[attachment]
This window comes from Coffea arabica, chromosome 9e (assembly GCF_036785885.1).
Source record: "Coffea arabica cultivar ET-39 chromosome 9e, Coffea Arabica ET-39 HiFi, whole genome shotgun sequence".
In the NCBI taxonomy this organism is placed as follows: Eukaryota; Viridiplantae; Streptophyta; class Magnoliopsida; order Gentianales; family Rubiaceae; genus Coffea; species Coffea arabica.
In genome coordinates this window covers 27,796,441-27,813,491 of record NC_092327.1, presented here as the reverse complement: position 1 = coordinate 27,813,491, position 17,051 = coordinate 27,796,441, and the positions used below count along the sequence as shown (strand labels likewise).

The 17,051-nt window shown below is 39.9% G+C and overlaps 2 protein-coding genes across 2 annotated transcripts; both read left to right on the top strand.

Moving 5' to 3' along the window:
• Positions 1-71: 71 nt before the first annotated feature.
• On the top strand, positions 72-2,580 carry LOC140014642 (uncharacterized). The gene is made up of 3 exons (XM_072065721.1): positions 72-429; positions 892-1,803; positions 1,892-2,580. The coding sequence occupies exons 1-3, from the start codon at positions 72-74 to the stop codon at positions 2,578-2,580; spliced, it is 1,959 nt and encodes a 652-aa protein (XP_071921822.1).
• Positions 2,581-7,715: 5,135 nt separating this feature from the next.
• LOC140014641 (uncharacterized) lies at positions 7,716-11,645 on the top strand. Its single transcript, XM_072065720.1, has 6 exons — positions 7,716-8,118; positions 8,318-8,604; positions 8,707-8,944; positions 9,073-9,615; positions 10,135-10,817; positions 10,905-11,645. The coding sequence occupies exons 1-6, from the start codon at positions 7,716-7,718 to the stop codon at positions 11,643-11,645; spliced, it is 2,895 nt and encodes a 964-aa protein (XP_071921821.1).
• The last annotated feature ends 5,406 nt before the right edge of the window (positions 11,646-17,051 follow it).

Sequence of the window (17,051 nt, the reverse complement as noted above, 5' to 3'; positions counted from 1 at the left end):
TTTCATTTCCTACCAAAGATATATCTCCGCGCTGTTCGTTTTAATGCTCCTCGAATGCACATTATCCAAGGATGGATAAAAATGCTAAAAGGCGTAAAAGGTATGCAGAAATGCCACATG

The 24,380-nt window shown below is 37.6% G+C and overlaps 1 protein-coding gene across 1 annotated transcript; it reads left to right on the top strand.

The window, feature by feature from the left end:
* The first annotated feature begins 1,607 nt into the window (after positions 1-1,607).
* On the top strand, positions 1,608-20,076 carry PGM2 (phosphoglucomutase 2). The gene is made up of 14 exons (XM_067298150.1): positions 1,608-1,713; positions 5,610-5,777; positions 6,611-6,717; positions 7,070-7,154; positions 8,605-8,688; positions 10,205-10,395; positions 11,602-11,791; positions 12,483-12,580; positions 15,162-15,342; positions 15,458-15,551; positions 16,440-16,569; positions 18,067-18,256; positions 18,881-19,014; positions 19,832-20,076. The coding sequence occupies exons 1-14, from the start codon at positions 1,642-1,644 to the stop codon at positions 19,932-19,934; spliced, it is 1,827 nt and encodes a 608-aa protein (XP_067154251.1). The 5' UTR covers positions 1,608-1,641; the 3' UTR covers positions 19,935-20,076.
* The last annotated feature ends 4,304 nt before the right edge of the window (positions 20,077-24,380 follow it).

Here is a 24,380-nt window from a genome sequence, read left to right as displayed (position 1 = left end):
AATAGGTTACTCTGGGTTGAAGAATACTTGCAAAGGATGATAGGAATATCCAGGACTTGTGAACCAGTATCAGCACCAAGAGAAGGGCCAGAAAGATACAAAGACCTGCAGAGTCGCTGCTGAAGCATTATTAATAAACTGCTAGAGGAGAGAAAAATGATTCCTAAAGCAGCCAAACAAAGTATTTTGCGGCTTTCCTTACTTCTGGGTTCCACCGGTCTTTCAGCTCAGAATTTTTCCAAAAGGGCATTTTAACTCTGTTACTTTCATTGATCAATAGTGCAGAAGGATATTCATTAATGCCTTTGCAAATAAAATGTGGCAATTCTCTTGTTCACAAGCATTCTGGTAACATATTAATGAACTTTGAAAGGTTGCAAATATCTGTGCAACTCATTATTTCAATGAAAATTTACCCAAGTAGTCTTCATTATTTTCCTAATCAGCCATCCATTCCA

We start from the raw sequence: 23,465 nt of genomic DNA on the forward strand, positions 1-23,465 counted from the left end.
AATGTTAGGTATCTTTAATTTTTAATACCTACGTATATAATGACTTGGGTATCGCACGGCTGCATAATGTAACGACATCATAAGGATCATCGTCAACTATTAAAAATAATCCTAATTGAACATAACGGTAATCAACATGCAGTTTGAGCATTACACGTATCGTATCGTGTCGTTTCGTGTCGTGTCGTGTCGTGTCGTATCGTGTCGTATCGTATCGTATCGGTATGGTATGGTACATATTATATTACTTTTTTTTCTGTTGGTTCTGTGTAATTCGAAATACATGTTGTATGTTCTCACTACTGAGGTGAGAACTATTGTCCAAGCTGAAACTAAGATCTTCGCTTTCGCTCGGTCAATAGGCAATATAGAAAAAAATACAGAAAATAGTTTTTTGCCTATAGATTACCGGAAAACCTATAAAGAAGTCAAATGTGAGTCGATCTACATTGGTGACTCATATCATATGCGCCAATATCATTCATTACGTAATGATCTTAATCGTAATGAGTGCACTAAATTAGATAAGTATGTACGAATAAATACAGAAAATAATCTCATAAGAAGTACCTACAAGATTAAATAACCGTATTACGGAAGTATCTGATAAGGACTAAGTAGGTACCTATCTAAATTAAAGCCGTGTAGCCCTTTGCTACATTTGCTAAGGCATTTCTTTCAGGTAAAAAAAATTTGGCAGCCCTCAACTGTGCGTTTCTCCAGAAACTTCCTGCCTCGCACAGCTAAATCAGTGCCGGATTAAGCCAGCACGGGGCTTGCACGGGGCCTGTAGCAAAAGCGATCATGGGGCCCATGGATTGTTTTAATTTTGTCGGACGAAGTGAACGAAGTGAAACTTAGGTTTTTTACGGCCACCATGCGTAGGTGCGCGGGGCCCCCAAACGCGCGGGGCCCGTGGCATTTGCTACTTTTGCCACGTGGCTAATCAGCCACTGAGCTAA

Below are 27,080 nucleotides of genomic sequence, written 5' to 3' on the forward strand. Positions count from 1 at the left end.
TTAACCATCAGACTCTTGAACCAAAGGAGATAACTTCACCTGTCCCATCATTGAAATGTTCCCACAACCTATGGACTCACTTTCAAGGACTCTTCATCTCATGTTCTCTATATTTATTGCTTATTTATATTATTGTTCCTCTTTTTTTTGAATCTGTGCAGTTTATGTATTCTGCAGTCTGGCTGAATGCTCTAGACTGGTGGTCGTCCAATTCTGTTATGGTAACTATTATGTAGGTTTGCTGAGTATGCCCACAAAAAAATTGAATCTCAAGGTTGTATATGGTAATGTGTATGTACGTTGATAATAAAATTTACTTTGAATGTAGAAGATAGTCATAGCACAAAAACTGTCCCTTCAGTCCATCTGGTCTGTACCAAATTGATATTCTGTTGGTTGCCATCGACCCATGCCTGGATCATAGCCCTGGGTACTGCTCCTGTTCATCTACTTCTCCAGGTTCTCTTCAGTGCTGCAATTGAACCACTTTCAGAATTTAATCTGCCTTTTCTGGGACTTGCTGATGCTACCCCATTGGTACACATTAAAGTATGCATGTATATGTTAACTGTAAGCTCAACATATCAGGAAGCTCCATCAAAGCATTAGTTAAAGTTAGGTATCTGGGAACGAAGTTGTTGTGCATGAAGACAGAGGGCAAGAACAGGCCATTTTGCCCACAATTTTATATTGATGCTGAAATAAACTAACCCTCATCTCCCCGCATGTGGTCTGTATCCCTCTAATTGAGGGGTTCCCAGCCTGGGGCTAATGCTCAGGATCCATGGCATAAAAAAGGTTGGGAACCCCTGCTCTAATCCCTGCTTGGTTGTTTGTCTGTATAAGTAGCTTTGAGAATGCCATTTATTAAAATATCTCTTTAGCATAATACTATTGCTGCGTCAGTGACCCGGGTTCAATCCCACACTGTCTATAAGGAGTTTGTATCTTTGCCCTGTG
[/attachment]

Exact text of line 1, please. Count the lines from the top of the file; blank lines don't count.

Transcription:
This window comes from Coffea arabica, chromosome 9e (assembly GCF_036785885.1).